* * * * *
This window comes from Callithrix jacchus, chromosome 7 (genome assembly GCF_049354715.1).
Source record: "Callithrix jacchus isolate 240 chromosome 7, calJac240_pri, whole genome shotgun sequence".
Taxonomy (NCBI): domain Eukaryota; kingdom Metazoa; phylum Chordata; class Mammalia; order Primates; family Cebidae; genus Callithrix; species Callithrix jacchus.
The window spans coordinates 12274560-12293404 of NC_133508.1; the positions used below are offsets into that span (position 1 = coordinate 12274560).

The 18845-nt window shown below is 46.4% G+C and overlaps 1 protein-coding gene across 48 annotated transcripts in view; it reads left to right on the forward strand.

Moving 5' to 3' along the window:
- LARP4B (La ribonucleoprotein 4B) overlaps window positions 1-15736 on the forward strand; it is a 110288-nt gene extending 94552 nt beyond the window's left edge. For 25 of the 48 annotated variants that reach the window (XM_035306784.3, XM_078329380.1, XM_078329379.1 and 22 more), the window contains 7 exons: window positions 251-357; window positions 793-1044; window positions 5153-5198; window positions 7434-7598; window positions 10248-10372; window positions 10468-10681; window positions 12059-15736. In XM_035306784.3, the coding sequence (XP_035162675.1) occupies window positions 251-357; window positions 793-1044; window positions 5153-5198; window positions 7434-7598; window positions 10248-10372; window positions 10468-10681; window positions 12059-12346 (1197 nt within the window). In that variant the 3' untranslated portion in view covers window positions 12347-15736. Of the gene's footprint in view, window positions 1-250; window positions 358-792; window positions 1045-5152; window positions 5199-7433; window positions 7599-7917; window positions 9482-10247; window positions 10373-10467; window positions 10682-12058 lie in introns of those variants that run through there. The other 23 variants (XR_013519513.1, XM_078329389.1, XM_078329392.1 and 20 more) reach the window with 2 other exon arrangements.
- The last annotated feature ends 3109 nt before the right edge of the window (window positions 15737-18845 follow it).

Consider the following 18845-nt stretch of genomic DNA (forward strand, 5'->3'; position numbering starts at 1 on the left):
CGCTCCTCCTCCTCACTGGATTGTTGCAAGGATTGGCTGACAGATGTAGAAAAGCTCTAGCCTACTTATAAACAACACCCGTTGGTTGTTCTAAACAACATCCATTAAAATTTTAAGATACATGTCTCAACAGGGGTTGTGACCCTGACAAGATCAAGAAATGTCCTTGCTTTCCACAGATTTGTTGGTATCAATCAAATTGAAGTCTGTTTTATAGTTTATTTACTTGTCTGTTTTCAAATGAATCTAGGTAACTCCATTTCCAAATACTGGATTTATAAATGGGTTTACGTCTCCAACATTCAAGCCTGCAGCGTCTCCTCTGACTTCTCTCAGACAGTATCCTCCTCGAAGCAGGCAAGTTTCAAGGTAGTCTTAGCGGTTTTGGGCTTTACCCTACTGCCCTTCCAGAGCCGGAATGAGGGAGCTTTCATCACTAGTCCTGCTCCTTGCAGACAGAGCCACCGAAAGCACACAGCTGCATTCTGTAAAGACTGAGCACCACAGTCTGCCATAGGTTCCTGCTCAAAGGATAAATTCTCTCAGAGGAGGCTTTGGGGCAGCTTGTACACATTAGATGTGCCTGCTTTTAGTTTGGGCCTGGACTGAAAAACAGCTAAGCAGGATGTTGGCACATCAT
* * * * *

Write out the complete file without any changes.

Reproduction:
This window comes from Callithrix jacchus, chromosome 7 (genome assembly GCF_049354715.1).
Source record: "Callithrix jacchus isolate 240 chromosome 7, calJac240_pri, whole genome shotgun sequence".
Taxonomy (NCBI): domain Eukaryota; kingdom Metazoa; phylum Chordata; class Mammalia; order Primates; family Cebidae; genus Callithrix; species Callithrix jacchus.
The window spans coordinates 12274560-12293404 of NC_133508.1; the positions used below are offsets into that span (position 1 = coordinate 12274560).

The 18845-nt window shown below is 46.4% G+C and overlaps 1 protein-coding gene across 48 annotated transcripts in view; it reads left to right on the forward strand.

Moving 5' to 3' along the window:
- LARP4B (La ribonucleoprotein 4B) overlaps window positions 1-15736 on the forward strand; it is a 110288-nt gene extending 94552 nt beyond the window's left edge. For 25 of the 48 annotated variants that reach the window (XM_035306784.3, XM_078329380.1, XM_078329379.1 and 22 more), the window contains 7 exons: window positions 251-357; window positions 793-1044; window positions 5153-5198; window positions 7434-7598; window positions 10248-10372; window positions 10468-10681; window positions 12059-15736. In XM_035306784.3, the coding sequence (XP_035162675.1) occupies window positions 251-357; window positions 793-1044; window positions 5153-5198; window positions 7434-7598; window positions 10248-10372; window positions 10468-10681; window positions 12059-12346 (1197 nt within the window). In that variant the 3' untranslated portion in view covers window positions 12347-15736. Of the gene's footprint in view, window positions 1-250; window positions 358-792; window positions 1045-5152; window positions 5199-7433; window positions 7599-7917; window positions 9482-10247; window positions 10373-10467; window positions 10682-12058 lie in introns of those variants that run through there. The other 23 variants (XR_013519513.1, XM_078329389.1, XM_078329392.1 and 20 more) reach the window with 2 other exon arrangements.
- The last annotated feature ends 3109 nt before the right edge of the window (window positions 15737-18845 follow it).

Consider the following 18845-nt stretch of genomic DNA (forward strand, 5'->3'; position numbering starts at 1 on the left):
CGCTCCTCCTCCTCACTGGATTGTTGCAAGGATTGGCTGACAGATGTAGAAAAGCTCTAGCCTACTTATAAACAACACCCGTTGGTTGTTCTAAACAACATCCATTAAAATTTTAAGATACATGTCTCAACAGGGGTTGTGACCCTGACAAGATCAAGAAATGTCCTTGCTTTCCACAGATTTGTTGGTATCAATCAAATTGAAGTCTGTTTTATAGTTTATTTACTTGTCTGTTTTCAAATGAATCTAGGTAACTCCATTTCCAAATACTGGATTTATAAATGGGTTTACGTCTCCAACATTCAAGCCTGCAGCGTCTCCTCTGACTTCTCTCAGACAGTATCCTCCTCGAAGCAGGCAAGTTTCAAGGTAGTCTTAGCGGTTTTGGGCTTTACCCTACTGCCCTTCCAGAGCCGGAATGAGGGAGCTTTCATCACTAGTCCTGCTCCTTGCAGACAGAGCCACCGAAAGCACACAGCTGCATTCTGTAAAGACTGAGCACCACAGTCTGCCATAGGTTCCTGCTCAAAGGATAAATTCTCTCAGAGGAGGCTTTGGGGCAGCTTGTACACATTAGATGTGCCTGCTTTTAGTTTGGGCCTGGACTGAAAAACAGCTAAGCAGGATGTTGGCACATCAT